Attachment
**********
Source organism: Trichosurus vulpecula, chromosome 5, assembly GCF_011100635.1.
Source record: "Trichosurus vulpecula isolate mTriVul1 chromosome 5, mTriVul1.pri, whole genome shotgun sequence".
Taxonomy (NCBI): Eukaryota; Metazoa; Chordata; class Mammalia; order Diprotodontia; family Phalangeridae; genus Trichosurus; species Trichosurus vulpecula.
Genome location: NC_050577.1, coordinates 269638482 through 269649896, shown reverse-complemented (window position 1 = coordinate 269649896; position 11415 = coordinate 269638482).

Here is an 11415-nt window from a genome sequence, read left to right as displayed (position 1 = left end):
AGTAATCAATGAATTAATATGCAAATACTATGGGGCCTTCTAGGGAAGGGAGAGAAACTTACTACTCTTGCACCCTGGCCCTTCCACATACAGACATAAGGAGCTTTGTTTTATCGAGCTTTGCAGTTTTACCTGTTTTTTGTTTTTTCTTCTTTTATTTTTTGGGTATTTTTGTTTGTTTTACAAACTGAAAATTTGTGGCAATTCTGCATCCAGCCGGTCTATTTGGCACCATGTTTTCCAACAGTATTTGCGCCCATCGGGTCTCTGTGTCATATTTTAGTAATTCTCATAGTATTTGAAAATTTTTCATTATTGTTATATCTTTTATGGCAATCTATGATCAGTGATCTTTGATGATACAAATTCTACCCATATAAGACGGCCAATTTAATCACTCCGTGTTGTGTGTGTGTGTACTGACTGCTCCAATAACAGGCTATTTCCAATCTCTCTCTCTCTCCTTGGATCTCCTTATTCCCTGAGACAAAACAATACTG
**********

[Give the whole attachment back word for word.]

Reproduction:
Source organism: Trichosurus vulpecula, chromosome 5, assembly GCF_011100635.1.
Source record: "Trichosurus vulpecula isolate mTriVul1 chromosome 5, mTriVul1.pri, whole genome shotgun sequence".
Taxonomy (NCBI): Eukaryota; Metazoa; Chordata; class Mammalia; order Diprotodontia; family Phalangeridae; genus Trichosurus; species Trichosurus vulpecula.
Genome location: NC_050577.1, coordinates 269638482 through 269649896, shown reverse-complemented (window position 1 = coordinate 269649896; position 11415 = coordinate 269638482).

Here is an 11415-nt window from a genome sequence, read left to right as displayed (position 1 = left end):
AGTAATCAATGAATTAATATGCAAATACTATGGGGCCTTCTAGGGAAGGGAGAGAAACTTACTACTCTTGCACCCTGGCCCTTCCACATACAGACATAAGGAGCTTTGTTTTATCGAGCTTTGCAGTTTTACCTGTTTTTTGTTTTTTCTTCTTTTATTTTTTGGGTATTTTTGTTTGTTTTACAAACTGAAAATTTGTGGCAATTCTGCATCCAGCCGGTCTATTTGGCACCATGTTTTCCAACAGTATTTGCGCCCATCGGGTCTCTGTGTCATATTTTAGTAATTCTCATAGTATTTGAAAATTTTTCATTATTGTTATATCTTTTATGGCAATCTATGATCAGTGATCTTTGATGATACAAATTCTACCCATATAAGACGGCCAATTTAATCACTCCGTGTTGTGTGTGTGTGTACTGACTGCTCCAATAACAGGCTATTTCCAATCTCTCTCTCTCTCCTTGGATCTCCTTATTCCCTGAGACAAAACAATACTG